As a society we have also provided business/industry with good communities with good roads, electrical and water supply, sewers and clean water treatment, schools and hospitals – AND a well educated and trained work force. Again, maybe not perfect, but far better than what most countries provide and our success is proof of this.

    There was a time, not long ago, when business and industry were prepared to train and educate new employees to their company’s way of doing things. There was a time when industry had their apprenticeship programs that taught people how to be pipe fitters, electricians, plumbers, etc… Now these same businesses get upset when they can’t find the trained help they need and they want cheap labour to boot and complain about $15/hour! I want to know what they are prepared to do to solve this ‘skill mismatch” they felt worthy of reporting on?

    Also, let’s not forget the tax breaks that these businesses get – something that was identified as a top disappointment by economists over the past 10 years- because these same businesses were identified as not investing money back into their companies to expand and to create new jobs, which was the purpose of the tax break – instead they pocketed their tax breaks.

    So until I hear a commitment by business and industry as what it is they are going to do to help train workers, I think we can all say we have done our part to help them – now it is their turn to step up and to reclaim some of the responsibility they once took pride in – training their workers and providing good jobs for our young people.

  4. ADJ says:

    Agreed it’s tough to live in this community on any less but let’s go a bit farther…$15.00 X 8 hrs.= $120.00\day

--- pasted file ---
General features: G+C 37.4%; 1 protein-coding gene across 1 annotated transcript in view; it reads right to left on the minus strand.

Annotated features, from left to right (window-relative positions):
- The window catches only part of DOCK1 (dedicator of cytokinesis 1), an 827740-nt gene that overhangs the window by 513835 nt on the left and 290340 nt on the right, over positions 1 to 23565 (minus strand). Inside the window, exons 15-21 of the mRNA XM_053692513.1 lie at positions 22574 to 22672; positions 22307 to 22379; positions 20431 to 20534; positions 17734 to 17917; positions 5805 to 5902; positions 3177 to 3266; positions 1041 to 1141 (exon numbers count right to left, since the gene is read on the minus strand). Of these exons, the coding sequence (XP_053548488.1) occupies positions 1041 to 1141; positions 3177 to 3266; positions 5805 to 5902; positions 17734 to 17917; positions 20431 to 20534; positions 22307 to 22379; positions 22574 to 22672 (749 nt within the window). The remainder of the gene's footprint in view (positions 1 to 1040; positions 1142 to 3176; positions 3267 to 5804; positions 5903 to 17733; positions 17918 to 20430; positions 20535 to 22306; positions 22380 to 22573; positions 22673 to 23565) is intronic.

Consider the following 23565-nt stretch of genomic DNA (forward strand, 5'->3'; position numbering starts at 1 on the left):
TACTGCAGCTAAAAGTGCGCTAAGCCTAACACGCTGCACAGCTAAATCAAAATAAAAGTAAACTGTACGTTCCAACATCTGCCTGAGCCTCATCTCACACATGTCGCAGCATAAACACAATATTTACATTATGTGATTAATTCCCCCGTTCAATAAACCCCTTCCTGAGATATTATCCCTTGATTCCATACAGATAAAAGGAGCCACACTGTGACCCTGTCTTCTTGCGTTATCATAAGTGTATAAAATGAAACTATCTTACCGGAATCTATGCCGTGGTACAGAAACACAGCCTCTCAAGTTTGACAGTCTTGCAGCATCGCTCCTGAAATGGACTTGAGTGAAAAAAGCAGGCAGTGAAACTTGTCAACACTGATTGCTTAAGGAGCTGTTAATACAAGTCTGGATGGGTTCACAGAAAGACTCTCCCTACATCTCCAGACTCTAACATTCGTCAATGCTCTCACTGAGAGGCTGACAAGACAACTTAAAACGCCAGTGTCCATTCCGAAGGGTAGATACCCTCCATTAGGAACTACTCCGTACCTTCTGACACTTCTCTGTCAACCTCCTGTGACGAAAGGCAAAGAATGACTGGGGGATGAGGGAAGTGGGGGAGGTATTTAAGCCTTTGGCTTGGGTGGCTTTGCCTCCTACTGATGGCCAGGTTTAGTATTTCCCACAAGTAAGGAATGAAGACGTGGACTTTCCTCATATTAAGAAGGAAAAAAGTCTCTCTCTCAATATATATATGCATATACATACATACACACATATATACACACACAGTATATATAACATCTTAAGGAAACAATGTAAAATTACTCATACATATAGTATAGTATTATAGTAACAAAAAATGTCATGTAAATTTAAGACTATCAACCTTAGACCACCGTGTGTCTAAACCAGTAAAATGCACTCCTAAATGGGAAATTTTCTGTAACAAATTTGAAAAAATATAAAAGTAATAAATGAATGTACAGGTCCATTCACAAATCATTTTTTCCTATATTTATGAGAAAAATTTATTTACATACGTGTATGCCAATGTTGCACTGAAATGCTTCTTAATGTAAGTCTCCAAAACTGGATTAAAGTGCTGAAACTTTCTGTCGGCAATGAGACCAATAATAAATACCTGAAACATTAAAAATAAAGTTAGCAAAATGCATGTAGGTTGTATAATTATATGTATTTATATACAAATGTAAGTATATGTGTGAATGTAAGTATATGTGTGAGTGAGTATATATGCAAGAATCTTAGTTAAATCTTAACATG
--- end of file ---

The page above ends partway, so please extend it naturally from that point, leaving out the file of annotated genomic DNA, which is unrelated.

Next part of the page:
Add to this the extras paid by the employer, I can sympathize with the small operators who try to make a part-time living in the market garden,seasonal shops and tourist facility. Now multiply this by say four employees.. No doubt it will result in fewer hours for the employee in that they have to have two jobs to save anything. Who benefits from all this?? Obviously the Provincial gov. collects, the Feds collect and the employee gets what is left. Really debateble. Will the overall cost of living go up at the same time? where are we then?

  5. Susan says:

    Yes. If you cannot afford a human being at $15.00 an hour you probably do not have a sustainable business

  6. Emily says:

    Want workers. Pay a fair wage!

  7. Jesse Parker says:

    The Temporary Foreign Workers Program has contributed to this gap. Why would a young person go into skilled trades when they know they will be competing with exploited labourers from around the world?

    No career is safe from the TFW program.

    End the TFW program! Immigration should come through the proper channels.